On our one-year anniversary, Peter planned a getaway for us. He arranged for a helicopter ride to Catalina (I get terribly seasick on boats). He had a friend, Billie, who lived there, managing the Casino, the beautiful Art Deco building. Billie met us for dinner and then offered to take us on a private tour. Once we got up to the beautiful panoramic ballroom, Billie excused himself, and the lights dimmed, and music from the movie “Il Postino” began to play. Peter reached out for my hand and said, “Can I have this dance?”
During our dance, there was a pause in the music where Peter swirled me around into a chair and got down on one knee, presented me with an antique ring box with a ring inside and asked me to marry him. It was wonderfully romantic. I said, “Yes,” and then the lights came up, and the music came back on, and Billie appeared with glasses of Champagne to celebrate.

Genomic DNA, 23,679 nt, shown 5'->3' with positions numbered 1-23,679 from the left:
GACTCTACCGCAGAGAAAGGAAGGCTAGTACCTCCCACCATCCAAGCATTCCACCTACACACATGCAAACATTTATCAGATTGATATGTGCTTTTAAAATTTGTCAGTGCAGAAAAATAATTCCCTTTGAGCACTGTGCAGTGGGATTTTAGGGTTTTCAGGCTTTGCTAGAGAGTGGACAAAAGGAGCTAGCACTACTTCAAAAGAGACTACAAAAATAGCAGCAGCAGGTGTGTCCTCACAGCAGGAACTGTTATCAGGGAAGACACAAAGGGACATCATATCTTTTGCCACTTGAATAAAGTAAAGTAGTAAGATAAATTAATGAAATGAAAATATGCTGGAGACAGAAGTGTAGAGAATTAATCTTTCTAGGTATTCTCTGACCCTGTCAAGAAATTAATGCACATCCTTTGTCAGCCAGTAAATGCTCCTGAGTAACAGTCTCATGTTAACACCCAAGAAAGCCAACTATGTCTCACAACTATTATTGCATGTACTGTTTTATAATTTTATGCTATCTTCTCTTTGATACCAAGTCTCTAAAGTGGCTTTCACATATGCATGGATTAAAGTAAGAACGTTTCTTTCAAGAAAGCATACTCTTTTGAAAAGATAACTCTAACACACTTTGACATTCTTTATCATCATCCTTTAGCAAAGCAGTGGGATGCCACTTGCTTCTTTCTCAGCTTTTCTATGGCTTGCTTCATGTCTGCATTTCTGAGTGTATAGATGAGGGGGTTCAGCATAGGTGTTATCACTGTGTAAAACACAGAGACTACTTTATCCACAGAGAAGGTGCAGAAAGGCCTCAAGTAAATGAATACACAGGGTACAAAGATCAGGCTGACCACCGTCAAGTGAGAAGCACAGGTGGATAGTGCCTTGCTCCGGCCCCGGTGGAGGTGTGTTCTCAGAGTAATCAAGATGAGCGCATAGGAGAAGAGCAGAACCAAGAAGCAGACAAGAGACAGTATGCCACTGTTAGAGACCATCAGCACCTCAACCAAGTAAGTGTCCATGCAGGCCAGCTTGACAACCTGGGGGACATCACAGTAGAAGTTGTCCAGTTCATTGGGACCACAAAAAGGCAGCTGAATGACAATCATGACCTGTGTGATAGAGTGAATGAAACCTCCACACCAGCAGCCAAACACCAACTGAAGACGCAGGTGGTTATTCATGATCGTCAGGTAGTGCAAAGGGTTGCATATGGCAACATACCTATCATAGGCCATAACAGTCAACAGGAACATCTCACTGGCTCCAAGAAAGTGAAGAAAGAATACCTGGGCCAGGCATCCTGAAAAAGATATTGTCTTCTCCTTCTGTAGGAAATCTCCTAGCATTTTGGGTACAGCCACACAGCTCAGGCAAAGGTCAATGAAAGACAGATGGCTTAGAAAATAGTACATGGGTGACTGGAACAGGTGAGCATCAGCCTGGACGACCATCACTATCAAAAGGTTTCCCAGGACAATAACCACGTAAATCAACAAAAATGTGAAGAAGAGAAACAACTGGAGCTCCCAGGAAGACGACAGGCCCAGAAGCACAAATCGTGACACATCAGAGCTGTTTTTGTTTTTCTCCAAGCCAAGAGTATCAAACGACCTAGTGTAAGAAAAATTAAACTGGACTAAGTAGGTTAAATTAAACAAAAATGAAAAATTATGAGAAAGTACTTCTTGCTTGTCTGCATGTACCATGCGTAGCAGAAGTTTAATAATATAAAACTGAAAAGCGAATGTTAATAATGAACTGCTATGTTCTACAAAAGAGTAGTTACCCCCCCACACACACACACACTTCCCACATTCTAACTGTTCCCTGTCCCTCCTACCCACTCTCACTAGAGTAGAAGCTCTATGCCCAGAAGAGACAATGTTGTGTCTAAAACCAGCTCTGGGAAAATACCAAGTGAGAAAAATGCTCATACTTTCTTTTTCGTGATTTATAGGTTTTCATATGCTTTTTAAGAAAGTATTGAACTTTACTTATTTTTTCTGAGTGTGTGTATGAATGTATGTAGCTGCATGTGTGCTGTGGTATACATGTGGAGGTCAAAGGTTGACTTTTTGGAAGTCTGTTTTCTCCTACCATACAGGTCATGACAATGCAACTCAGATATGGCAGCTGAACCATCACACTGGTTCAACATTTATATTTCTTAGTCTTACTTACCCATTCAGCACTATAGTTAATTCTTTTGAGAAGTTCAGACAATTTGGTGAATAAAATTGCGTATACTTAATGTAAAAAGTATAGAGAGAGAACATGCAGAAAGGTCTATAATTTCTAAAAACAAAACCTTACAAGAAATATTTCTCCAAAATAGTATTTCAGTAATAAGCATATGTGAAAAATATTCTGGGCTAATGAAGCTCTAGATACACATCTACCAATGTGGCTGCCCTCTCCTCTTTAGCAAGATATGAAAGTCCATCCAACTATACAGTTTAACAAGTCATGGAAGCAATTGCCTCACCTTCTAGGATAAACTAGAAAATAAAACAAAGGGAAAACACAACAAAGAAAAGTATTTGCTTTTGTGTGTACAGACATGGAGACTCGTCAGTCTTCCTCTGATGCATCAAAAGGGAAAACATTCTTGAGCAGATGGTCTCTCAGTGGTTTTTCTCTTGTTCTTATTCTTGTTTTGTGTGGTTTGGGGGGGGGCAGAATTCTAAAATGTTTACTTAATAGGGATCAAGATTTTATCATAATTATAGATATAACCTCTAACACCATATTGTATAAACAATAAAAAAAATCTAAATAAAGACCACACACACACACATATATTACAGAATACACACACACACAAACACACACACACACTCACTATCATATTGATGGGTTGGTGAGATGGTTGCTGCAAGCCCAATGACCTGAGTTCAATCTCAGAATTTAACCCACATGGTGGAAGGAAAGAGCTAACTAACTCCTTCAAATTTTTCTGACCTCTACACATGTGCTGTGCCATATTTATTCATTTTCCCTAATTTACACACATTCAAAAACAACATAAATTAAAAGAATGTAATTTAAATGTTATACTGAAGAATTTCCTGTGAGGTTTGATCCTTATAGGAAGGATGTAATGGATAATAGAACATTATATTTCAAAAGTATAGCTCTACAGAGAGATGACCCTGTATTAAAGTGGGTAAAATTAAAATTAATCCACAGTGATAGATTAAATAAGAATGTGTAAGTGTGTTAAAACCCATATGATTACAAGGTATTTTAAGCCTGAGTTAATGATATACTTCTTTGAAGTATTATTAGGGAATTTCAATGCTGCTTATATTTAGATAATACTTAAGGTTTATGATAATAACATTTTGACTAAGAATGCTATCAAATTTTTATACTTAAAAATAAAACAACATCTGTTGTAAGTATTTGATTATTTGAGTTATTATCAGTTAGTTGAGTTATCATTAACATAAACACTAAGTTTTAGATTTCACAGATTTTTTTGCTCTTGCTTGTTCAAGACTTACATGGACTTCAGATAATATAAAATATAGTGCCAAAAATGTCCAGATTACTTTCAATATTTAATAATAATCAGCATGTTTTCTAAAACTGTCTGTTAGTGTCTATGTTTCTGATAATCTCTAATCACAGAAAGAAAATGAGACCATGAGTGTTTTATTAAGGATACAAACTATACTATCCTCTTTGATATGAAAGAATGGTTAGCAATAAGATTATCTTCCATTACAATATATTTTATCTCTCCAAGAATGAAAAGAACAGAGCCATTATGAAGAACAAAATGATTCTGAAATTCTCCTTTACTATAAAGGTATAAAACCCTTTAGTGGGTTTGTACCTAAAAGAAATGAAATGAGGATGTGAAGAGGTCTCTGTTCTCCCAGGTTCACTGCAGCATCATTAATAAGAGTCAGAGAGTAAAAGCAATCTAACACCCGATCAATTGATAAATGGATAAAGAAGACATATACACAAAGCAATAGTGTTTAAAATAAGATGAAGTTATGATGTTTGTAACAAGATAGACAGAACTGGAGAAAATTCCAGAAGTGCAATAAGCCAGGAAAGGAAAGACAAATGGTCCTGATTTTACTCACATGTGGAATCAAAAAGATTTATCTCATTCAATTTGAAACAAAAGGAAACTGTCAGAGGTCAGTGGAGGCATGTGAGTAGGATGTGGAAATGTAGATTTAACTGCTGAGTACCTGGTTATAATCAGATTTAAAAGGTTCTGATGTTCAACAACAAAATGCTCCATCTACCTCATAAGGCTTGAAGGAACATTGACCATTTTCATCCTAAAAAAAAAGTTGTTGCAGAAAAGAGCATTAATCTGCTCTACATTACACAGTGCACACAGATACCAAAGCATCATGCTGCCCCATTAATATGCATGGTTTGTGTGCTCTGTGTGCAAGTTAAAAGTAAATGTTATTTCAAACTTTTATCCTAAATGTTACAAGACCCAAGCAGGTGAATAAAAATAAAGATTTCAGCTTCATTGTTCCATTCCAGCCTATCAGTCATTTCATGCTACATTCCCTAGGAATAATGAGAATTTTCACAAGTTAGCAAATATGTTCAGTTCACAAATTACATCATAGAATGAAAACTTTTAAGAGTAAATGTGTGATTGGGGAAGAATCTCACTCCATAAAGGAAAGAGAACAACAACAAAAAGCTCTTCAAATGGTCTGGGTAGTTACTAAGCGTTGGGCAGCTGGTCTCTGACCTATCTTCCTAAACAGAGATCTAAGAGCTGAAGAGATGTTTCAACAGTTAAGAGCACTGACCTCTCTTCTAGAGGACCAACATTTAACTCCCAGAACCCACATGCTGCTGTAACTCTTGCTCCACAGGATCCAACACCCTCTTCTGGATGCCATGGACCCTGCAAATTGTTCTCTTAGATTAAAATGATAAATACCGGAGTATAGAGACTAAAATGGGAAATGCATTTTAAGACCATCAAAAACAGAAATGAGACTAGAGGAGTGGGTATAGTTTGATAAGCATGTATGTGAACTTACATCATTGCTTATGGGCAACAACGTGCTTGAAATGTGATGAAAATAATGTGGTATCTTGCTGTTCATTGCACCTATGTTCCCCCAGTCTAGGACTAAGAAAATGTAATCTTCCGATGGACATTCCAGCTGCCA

We were married on a cliff overlooking the ocean, only the two of us, a minister, and a photographer. It was just what we both wanted. We’ve been married over 20 years now, and we have a happy life with our two cats and a dog.
Over the years, when I tell the story about how we met, I often start with the earthquake, and how it shook me off my path and veered me in a direction that dramatically changed my life.
Looking back now, I see it wasn’t the earthquake that put Peter in my life, but Ron.
I’m not sure why he went to such lengths to get Peter and me together, and I’ve never asked him.
My guess is that he knew how difficult it is to find love.
The author is a real estate agent and Pilates Instructor in Ojai. She is on Instagram @norinfox
L.A. Affairs chronicles the search for love in and around Los Angeles. If you have comments or a true story to tell, email us at LAAffairs@latimes.com.